It has always seemed to me that eating a healthy diet was all about balance. And while the high-fat, high-calorie modern American diet (think cheeseburgers and French fries) is clearly not a healthy model, I've never subscribed to the extremely low-fat or no-fat recommendations of many "experts."
After my bypass surgery, when I began to change the way I ate, I rejected both extremes. Instead, I decided to eat a diet based on the Meditterranean diet. It was centered on fruits, whole grains, vegetables, olive oil and fish, but included red meat and cheese from time to time. The result was that my diet was neither no-fat nor high-fat, but somewhere in the middle. And research is now suggesting that that's where we should have been all along.
When "cholesterol-mania" hit the U.S. in the 1990's, people cut fat consumption dramatically, the result of the media message to eat low-fat. But instead of replacing those fats with fruits, whole grains and veggies, many people opted for fat-free versions of muffins and chips. Such foods may have been free of fat, but they were high in calories. And the fact is that when fats are replaced with sugar and other refined carbohydrates, you gain weight. And with weight gain comes an elevated risk for heart disease.
So, instead of helping to reduce heart disease, the no-fat recommendations may bear much responsibility for the twin epidemics of obesity and heart disease currently found in the U.S. According to the American Dietetic Association, the data show that our emphasis today should be on replacing saturated and trans fats with monounsaturated and polyunsaturated fats. It's not so much a question, then, of how little fat you can eat, but in how successful you are in displacing unhealthy fats with healthier ones. View Thread
We have had over 70 years of quick weight-loss diets. If a single one had worked - if Cabbage Soup had worked - we'd be a nation of skinny folks. But we are not.
Most crash diets are simply ineffective (i.e., short-term weight loss, mostly water, and long-term weight gain, body fat. But some are dangerous to health as well.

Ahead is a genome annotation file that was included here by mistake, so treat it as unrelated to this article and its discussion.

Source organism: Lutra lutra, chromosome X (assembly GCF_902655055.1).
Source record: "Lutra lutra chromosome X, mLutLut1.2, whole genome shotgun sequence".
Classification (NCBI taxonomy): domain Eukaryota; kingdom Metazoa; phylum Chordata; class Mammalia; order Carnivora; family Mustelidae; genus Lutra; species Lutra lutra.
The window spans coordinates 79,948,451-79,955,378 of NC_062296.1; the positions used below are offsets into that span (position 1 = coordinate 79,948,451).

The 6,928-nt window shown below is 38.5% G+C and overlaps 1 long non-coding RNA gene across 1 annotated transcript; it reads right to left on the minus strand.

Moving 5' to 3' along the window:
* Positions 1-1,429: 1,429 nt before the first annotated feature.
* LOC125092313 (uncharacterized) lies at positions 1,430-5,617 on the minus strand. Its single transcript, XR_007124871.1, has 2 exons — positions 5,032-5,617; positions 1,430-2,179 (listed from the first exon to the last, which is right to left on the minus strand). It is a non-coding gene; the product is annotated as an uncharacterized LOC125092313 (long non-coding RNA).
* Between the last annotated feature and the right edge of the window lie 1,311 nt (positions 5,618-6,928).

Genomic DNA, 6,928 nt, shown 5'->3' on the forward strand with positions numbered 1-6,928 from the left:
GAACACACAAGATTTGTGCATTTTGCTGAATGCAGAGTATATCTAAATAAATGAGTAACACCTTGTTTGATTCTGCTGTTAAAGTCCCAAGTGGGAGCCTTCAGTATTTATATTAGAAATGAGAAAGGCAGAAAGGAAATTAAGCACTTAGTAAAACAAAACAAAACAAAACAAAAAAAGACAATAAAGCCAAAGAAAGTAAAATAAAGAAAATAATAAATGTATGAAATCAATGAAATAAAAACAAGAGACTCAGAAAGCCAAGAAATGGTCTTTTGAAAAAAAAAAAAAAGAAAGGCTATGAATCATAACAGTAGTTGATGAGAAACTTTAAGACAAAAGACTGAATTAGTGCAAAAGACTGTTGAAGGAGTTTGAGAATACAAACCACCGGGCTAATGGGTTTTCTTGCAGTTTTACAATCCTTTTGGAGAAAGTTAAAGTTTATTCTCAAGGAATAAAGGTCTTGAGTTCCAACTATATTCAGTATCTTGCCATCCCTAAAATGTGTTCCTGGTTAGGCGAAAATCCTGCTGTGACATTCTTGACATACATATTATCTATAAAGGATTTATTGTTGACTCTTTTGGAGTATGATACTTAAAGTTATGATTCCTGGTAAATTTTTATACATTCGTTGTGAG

Anyone in your mother's condition would be foolish to try this. Instead, she should get checked out by her physician, determine an exercise program that works (perhaps a stationary bike) and concentrate on eating vegetables, fruits and whole grains. There are no magic pills, potions or diets that lead to permanent results.View Thread
Thanks so much for sharing your story & congratulations on your progress. It's too bad that so many of us have to have a threatenting experience (I call them "teachable moments") before the light goes on regarding healthy lifestyle habits. Sure wish I had learned about healthy living for prevention rather than rehabilitation.View Thread
Ever since my bypass surgery at age 32, I've been more interested in lifestyle habits than genetic makeup. To be sure, my genes lean toward high cholesterol and heart disease. But I couldn't change my parents, so why worry about genetics? Instead, I relied on living healthy...and it has worked. I'm now 33 years post-bypass.
One of the big differences between today and 33 years ago is that there is so much more information available about diet and exercise. As a result, we've become a knowledgable people. We know the difference between an apple and a piece of apple pie, between going out dancing and watching Dancing with the Stars. The problem is that many people just don't put the information to work.
Something gets in the way. I think chronic stress is the biggest factor. You might know about the Food Pyramid, for example, but when under stress, M&M's are lunch! When you are under stress, chances are that you'll miss your workout or light up a cigarette.
What keeps you from living a heart-healthy lifestyle?